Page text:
The Great Rebellion: Freedom
The meaning of freedom is something that has not yet been understood by humanity.
Always presented more or less erroneously, very serious mistakes have been made about the concept of freedom.
Certainly, we struggle for a word. We come to absurd conclusions; we commit all types of atrocities and shed blood on the battlefields.
The word freedom is fascinating, the whole world relishes it. Nevertheless, we have not grasped a real understanding of the term, and there is confusion regarding this word.
It is impossible to find a dozen people for whom the word freedom means the same thing, in the same way.
The term freedom will never be understandable by subjective rationalism.
Everyone has different ideas about this term; people’s subjective opinions are totally devoid of objective reality.
When the question of freedom is propounded, in each mind there is incoherence, vagueness, and incongruity.
I am sure that even Immanuel Kant, author of Critique of Pure Reason and Critique of Practical Reason, never analyzed this word to find its exact meaning.
Freedom, a lovely word, a beautiful term: so many crimes have been committed in its name!
During the French Revolution at least one million people were murdered.
Unquestionably, the term freedom has hypnotized the masses. The mountains and valleys, the rivers and seas have been tainted with the blood conjured up by this magical word.
How many flags, how much blood, and how many heroes have come to pass in the course of history whenever the question of freedom has been posed in life’s scenario?
The United States, founded to acheive freedom from the British, was built upon genocide of the Native American nations (image at left) and enslavement of Africans (image at right).
Unfortunately, after achieving independence at such a high price, enslavement continues to exist within each of us.
Who is free? How many have attained this famous freedom? How many have been emancipated? Alas, alas, alas!
Adolescents long for freedom. It seems incredible that while having food, clothing, and shelter they should want to flee their homes in the pursuit of freedom.
It is incongruous that a teenage boy who has everything he needs at home is willing to run away, to escape from his abode, fascinated with the term freedom. Strangely, despite enjoying all the comforts of a happy home, he is ready to risk everything he has to travel the world and even come to grief. It is right that the pariahs in life, the outcasts of society, the poor should be eager to quit the slums and hovels in order to seek a change for the better. Yet, the spoiled child, the mama’s boy, in search of a way out, is paradoxical and even an absurdity. However, this is how it is. The word freedom fascinates and enchants, although no one is able to define it precisely.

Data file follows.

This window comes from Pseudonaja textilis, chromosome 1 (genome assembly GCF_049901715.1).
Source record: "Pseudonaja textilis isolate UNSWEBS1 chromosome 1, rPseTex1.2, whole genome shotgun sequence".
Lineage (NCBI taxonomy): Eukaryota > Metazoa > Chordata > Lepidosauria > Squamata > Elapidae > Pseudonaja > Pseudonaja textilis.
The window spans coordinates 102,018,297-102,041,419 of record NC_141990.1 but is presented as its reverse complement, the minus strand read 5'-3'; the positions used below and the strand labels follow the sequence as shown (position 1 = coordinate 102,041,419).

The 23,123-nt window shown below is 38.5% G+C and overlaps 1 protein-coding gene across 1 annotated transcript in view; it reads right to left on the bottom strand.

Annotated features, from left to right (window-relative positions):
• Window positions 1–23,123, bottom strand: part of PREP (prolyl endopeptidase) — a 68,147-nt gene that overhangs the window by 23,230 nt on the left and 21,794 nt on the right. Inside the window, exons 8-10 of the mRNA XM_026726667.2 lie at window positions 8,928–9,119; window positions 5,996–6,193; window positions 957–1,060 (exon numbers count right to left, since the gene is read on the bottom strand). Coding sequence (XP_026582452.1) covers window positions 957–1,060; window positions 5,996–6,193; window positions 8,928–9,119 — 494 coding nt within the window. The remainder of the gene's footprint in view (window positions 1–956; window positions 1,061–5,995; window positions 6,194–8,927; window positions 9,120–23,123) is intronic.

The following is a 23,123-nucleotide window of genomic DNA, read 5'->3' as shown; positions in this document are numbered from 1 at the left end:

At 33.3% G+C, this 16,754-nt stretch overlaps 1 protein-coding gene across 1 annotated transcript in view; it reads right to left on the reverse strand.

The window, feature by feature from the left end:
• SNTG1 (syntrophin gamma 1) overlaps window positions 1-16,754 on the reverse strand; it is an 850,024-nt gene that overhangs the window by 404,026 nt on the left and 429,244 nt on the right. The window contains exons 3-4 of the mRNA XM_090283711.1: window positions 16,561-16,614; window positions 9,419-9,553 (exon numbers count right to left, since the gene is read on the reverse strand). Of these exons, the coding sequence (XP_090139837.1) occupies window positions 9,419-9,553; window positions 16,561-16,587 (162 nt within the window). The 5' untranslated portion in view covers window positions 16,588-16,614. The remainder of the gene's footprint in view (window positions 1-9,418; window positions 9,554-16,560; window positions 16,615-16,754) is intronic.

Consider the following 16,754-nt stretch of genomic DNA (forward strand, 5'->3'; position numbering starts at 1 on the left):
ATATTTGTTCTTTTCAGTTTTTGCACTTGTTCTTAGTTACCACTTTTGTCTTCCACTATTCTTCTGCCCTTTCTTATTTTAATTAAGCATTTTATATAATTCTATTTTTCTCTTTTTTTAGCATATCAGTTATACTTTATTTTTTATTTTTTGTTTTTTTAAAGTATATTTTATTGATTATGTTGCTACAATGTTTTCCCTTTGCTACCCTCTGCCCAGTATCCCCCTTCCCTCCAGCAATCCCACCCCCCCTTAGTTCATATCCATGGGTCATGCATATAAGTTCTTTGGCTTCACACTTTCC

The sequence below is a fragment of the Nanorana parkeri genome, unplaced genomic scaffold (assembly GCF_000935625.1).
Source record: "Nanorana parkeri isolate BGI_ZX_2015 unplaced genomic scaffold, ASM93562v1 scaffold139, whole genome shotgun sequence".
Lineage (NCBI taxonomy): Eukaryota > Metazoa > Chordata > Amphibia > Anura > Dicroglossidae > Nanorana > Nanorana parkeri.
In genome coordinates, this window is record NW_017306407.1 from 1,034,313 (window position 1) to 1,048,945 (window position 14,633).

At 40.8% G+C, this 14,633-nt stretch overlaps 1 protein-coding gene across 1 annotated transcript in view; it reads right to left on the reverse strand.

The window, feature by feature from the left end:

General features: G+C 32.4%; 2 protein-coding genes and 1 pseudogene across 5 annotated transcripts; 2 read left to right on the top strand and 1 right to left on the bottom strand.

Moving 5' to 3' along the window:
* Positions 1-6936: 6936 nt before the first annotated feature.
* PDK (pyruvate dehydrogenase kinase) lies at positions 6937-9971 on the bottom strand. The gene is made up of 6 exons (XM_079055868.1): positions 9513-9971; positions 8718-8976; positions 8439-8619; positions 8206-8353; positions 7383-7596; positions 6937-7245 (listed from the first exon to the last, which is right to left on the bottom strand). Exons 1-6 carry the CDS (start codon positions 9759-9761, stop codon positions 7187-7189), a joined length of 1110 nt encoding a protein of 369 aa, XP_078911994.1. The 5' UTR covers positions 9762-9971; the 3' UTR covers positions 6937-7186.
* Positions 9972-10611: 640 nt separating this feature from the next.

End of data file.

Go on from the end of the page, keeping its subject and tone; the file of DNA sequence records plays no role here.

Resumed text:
It is logical that a young girl wants freedom, longs to move away from home, to marry in order to escape from under the parental roof and lead a better life. This is in part due to her right to be a mother. Nevertheless, once married, she finds she is not free, and with resignation she must bear the shackles of slavery.
A worker, tired of so many regulations, wants to be free. Even if he achieves independence, he soon encounters the problem of continuing to be a slave to his own interests and concerns.
Certainly, each time that we fight for freedom we are disappointed, despite victory.
So much blood is shed pointlessly in the name of freedom while we continue to be slaves of ourselves and of others.
People fight for words they will never understand, although dictionaries give them the grammatical explanations.
Freedom is something that can only be achieved within ourselves. No one can achieve it outside of themselves.
“Riding through the air,” is a very Eastern phrase which allegorizes the sense of genuine freedom.
No one can really experience freedom while their consciousness remains bottled up inside of the me, myself, the “I.”
Understanding the myself, “my persona, what I am,” is imperative if we sincerely wish to attain freedom.
There is no way we can destroy the fetters of our enslavement without previously and totally comprehending this question of “mine” and all that concerns the me, myself, the “I.” What constitutes slavery? What is it that keeps us enslaved? What are the obstacles? We must discover all of this.
Rich and poor, believers and nonbelievers, all are actually prisoners, although they consider themselves to be free.
We will remain imprisoned, as long as the consciousness, the Essence, the most dignified and decent part within us, remains bottled up inside of the me, myself, the “I”—in our cravings and fears, in our desires and passions, our preoccupations and our violence, and in our psychological defects.
The sense of freedom can only be fully understood when we have annihilated the shackles of our very own psychological incarceration.
While the “I” exists, the consciousness remains imprisoned. Escaping from that prison is only possible through Buddhist Annihilation: dissolving the self, reducing it to ashes, to cosmic dust.
The liberated consciousness, devoid of the “I,” absolutely absent of ego, without desires, without passions, without cravings and fears, directly experiences true freedom.
Any idea we might have about freedom is not freedom. Those opinions that we hold about freedom are far from reality. The ideas that we form on the subject of freedom have nothing to do with genuine freedom.
Freedom is something that has to be experienced directly, and that is only possible by dying psychologically, dissolving the “I,” ending the me, myself forever.
It would do no good to continue dreaming about freedom if we continue being slaves.
It would be better to take a look at ourselves as we really are, carefully observing the fetters of slavery that keep us imprisoned.
Knowing ourselves, seeing what we are inside, we shall discover the door to authentic freedom.